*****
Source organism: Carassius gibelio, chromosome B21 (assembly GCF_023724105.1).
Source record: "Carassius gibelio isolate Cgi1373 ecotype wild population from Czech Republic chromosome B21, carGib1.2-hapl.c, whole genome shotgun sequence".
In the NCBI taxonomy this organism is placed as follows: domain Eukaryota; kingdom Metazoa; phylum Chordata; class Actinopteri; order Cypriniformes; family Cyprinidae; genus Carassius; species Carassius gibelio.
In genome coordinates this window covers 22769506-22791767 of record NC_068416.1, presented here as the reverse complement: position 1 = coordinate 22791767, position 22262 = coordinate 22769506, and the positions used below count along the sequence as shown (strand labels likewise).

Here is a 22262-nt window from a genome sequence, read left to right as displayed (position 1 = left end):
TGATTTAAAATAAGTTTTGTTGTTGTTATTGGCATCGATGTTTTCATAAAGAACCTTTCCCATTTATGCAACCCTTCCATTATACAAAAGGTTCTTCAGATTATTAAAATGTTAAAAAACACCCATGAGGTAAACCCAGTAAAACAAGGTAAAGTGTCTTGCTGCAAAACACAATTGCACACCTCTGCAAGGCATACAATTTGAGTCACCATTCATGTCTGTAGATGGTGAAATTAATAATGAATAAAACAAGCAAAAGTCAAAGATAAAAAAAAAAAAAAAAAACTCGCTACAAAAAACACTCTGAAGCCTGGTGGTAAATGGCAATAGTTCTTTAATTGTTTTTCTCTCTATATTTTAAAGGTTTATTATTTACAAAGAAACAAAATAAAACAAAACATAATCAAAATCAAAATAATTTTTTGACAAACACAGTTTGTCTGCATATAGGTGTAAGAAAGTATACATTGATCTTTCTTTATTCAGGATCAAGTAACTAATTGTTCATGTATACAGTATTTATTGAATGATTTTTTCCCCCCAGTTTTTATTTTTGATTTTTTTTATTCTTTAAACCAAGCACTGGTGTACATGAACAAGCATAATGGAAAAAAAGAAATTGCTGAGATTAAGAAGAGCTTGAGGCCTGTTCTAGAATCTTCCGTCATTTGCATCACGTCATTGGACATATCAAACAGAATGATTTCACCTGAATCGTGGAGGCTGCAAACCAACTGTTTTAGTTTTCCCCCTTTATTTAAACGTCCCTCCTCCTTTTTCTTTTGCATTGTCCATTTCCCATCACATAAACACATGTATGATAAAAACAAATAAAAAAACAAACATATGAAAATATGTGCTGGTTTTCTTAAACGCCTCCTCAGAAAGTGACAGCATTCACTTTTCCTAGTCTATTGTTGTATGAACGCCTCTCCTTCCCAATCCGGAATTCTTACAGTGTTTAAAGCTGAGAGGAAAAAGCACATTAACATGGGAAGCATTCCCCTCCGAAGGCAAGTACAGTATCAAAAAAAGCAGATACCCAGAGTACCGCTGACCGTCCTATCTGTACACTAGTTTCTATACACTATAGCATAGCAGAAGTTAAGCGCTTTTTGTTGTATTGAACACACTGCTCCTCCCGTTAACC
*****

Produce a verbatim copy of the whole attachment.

Source organism: Carassius gibelio, chromosome B21 (assembly GCF_023724105.1).
Source record: "Carassius gibelio isolate Cgi1373 ecotype wild population from Czech Republic chromosome B21, carGib1.2-hapl.c, whole genome shotgun sequence".
In the NCBI taxonomy this organism is placed as follows: domain Eukaryota; kingdom Metazoa; phylum Chordata; class Actinopteri; order Cypriniformes; family Cyprinidae; genus Carassius; species Carassius gibelio.
In genome coordinates this window covers 22769506-22791767 of record NC_068416.1, presented here as the reverse complement: position 1 = coordinate 22791767, position 22262 = coordinate 22769506, and the positions used below count along the sequence as shown (strand labels likewise).

Here is a 22262-nt window from a genome sequence, read left to right as displayed (position 1 = left end):
TGATTTAAAATAAGTTTTGTTGTTGTTATTGGCATCGATGTTTTCATAAAGAACCTTTCCCATTTATGCAACCCTTCCATTATACAAAAGGTTCTTCAGATTATTAAAATGTTAAAAAACACCCATGAGGTAAACCCAGTAAAACAAGGTAAAGTGTCTTGCTGCAAAACACAATTGCACACCTCTGCAAGGCATACAATTTGAGTCACCATTCATGTCTGTAGATGGTGAAATTAATAATGAATAAAACAAGCAAAAGTCAAAGATAAAAAAAAAAAAAAAAAACTCGCTACAAAAAACACTCTGAAGCCTGGTGGTAAATGGCAATAGTTCTTTAATTGTTTTTCTCTCTATATTTTAAAGGTTTATTATTTACAAAGAAACAAAATAAAACAAAACATAATCAAAATCAAAATAATTTTTTGACAAACACAGTTTGTCTGCATATAGGTGTAAGAAAGTATACATTGATCTTTCTTTATTCAGGATCAAGTAACTAATTGTTCATGTATACAGTATTTATTGAATGATTTTTTCCCCCCAGTTTTTATTTTTGATTTTTTTTATTCTTTAAACCAAGCACTGGTGTACATGAACAAGCATAATGGAAAAAAAGAAATTGCTGAGATTAAGAAGAGCTTGAGGCCTGTTCTAGAATCTTCCGTCATTTGCATCACGTCATTGGACATATCAAACAGAATGATTTCACCTGAATCGTGGAGGCTGCAAACCAACTGTTTTAGTTTTCCCCCTTTATTTAAACGTCCCTCCTCCTTTTTCTTTTGCATTGTCCATTTCCCATCACATAAACACATGTATGATAAAAACAAATAAAAAAACAAACATATGAAAATATGTGCTGGTTTTCTTAAACGCCTCCTCAGAAAGTGACAGCATTCACTTTTCCTAGTCTATTGTTGTATGAACGCCTCTCCTTCCCAATCCGGAATTCTTACAGTGTTTAAAGCTGAGAGGAAAAAGCACATTAACATGGGAAGCATTCCCCTCCGAAGGCAAGTACAGTATCAAAAAAAGCAGATACCCAGAGTACCGCTGACCGTCCTATCTGTACACTAGTTTCTATACACTATAGCATAGCAGAAGTTAAGCGCTTTTTGTTGTATTGAACACACTGCTCCTCCCGTTAACC